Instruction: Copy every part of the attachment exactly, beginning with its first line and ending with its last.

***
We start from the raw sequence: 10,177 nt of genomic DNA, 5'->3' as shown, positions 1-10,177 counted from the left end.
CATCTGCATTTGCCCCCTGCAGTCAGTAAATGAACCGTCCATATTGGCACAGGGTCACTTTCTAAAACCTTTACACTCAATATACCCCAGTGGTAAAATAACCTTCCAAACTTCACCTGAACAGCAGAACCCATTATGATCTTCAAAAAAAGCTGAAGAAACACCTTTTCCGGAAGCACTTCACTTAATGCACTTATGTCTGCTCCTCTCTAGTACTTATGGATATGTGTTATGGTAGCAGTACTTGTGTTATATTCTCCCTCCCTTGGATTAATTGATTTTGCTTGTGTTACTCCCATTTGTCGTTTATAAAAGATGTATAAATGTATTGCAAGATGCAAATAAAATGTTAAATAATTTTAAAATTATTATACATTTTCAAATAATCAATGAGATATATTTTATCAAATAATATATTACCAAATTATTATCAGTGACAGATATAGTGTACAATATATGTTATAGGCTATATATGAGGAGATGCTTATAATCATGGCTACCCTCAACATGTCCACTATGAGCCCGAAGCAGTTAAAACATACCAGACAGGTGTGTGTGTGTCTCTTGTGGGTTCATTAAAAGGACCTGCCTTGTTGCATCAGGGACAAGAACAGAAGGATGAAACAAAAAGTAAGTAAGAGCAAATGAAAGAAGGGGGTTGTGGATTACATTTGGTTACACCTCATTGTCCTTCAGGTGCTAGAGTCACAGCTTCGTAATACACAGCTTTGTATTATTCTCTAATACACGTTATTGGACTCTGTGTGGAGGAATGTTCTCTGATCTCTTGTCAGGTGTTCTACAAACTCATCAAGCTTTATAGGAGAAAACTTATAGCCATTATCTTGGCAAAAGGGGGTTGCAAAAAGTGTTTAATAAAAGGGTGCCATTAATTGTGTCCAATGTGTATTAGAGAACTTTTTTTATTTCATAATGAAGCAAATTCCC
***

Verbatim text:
We start from the raw sequence: 10,177 nt of genomic DNA, 5'->3' as shown, positions 1-10,177 counted from the left end.
CATCTGCATTTGCCCCCTGCAGTCAGTAAATGAACCGTCCATATTGGCACAGGGTCACTTTCTAAAACCTTTACACTCAATATACCCCAGTGGTAAAATAACCTTCCAAACTTCACCTGAACAGCAGAACCCATTATGATCTTCAAAAAAAGCTGAAGAAACACCTTTTCCGGAAGCACTTCACTTAATGCACTTATGTCTGCTCCTCTCTAGTACTTATGGATATGTGTTATGGTAGCAGTACTTGTGTTATATTCTCCCTCCCTTGGATTAATTGATTTTGCTTGTGTTACTCCCATTTGTCGTTTATAAAAGATGTATAAATGTATTGCAAGATGCAAATAAAATGTTAAATAATTTTAAAATTATTATACATTTTCAAATAATCAATGAGATATATTTTATCAAATAATATATTACCAAATTATTATCAGTGACAGATATAGTGTACAATATATGTTATAGGCTATATATGAGGAGATGCTTATAATCATGGCTACCCTCAACATGTCCACTATGAGCCCGAAGCAGTTAAAACATACCAGACAGGTGTGTGTGTGTCTCTTGTGGGTTCATTAAAAGGACCTGCCTTGTTGCATCAGGGACAAGAACAGAAGGATGAAACAAAAAGTAAGTAAGAGCAAATGAAAGAAGGGGGTTGTGGATTACATTTGGTTACACCTCATTGTCCTTCAGGTGCTAGAGTCACAGCTTCGTAATACACAGCTTTGTATTATTCTCTAATACACGTTATTGGACTCTGTGTGGAGGAATGTTCTCTGATCTCTTGTCAGGTGTTCTACAAACTCATCAAGCTTTATAGGAGAAAACTTATAGCCATTATCTTGGCAAAAGGGGGTTGCAAAAAGTGTTTAATAAAAGGGTGCCATTAATTGTGTCCAATGTGTATTAGAGAACTTTTTTTATTTCATAATGAAGCAAATTCCC